By Kathy Kovach
One of my favorite tropes is, “When life hands you lemons, make lemonade!”
There is no denying what has been happening to our communities, our country, and our world the past couple of months during this pandemic. Many of us have gone underground trying to flatten the curve. Some people have used their self-isolation to be creative, to get closer to their families, or to catch up on their favorite forms of entertainment.
Quarantine is not new, and, as energetic bloggers and meme creators have pointed out, one should never let a good forced confinement go to waste.
Sir Isaac Newton discovered gravity in 1665 during the epidemic caused by the bubonic plague. William Shakespeare wrote King Lear during an earlier plague in
The renowned artist Frida Kahlo had contracted polio at an early age and was no stranger to bedrest. But it
Another polio sufferer, American teacher Elizabeth R. Abbott, used her creative juices during the polio scare of the 1940s and 50s. While a patient in 1948, she saw a need as she watched children confined inside the hospital walls. Polio wards were often in hospitals miles away from the families who had to work and take care of the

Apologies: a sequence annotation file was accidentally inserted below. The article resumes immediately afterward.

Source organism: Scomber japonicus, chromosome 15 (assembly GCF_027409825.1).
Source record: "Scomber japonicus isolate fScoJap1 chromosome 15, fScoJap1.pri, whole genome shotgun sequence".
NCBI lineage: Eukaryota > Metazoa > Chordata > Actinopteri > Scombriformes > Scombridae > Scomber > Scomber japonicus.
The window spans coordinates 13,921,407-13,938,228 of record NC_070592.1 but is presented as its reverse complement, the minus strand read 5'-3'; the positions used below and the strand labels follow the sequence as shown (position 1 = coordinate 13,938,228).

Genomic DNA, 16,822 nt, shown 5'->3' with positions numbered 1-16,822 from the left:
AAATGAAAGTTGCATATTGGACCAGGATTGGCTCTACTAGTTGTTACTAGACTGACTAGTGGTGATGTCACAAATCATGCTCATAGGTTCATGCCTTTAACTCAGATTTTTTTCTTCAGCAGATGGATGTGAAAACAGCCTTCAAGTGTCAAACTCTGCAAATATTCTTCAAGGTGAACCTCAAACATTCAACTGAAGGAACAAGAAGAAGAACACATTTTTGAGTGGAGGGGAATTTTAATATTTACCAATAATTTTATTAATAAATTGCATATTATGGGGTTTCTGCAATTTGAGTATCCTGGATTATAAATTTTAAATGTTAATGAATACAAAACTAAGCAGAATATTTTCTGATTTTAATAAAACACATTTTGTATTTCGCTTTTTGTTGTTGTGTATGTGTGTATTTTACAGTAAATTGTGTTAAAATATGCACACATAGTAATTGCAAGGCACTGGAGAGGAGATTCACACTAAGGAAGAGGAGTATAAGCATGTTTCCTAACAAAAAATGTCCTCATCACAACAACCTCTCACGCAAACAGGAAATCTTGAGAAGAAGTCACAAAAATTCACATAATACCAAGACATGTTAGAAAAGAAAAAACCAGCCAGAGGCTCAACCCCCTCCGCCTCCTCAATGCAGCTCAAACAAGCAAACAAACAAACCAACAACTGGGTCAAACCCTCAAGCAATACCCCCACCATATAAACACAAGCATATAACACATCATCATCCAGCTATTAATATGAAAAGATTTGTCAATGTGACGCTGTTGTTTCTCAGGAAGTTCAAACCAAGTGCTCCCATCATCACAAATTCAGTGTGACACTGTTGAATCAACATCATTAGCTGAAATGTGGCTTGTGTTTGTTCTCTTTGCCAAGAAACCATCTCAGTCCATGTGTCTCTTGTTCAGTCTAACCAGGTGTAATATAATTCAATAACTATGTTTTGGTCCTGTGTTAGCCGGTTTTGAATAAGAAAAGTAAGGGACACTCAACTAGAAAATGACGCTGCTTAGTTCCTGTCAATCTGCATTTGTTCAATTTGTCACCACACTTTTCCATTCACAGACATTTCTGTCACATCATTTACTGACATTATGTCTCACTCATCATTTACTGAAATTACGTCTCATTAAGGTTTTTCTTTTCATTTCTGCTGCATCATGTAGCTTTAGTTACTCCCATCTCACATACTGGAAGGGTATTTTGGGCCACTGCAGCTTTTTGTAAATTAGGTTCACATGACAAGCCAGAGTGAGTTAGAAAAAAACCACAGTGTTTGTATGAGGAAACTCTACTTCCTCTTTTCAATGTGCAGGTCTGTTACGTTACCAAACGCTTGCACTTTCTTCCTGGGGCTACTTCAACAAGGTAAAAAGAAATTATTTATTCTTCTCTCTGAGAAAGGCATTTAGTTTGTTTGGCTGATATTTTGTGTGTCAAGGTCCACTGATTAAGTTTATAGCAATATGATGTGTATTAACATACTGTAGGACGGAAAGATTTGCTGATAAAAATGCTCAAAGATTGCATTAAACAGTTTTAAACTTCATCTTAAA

The game was Candy Land, simple enough that a child who couldn’t read would be able to play without an adult. As their imaginations worked their way through a magical land of candy canes and gum drops, they were able to experience the movement that their legs had abandoned. In addition, the bright colors gave them a reprieve from the dull hospital walls and antiseptic atmosphere.
Candy Land quickly became Milton Bradley’s bestseller, and has gone on to
She donated all of her royalties to children based charities.
Here’s hoping that something good comes out of this lockdown. Something that future historians will look back and marvel on. It won’t happen in my house, however. Life handed us lemons, and we’re kicking back and drinking the lemonade, slow and easy.
Meet seven American women who were named for various flowers but struggle to bloom where God planted them. Can love help them grow to their full potential?
"Periwinkle in the Park" by Kathleen Kovach
1910, ColoradoPeriwinkle Winfield is a hiking guide helping to commission a national park. But a run-in with a mountain man who is determined to keep the government off his land may place her in great danger.
Kathleen E. Kovach is a Christian romance author published traditionally through Barbour Publishing, Inc. as well as indie. Kathleen and her husband Jim raised two sons while living the nomadic lifestyle for over twenty years in the Air Force. Now planted in northeast Colorado she's a grandmother, though much too young for that. Kathleen is a longstanding member of American Christian Fiction Writers. An award-winning author, she presents spiritual truths with a giggle, proving herself as one of God's peculiar people.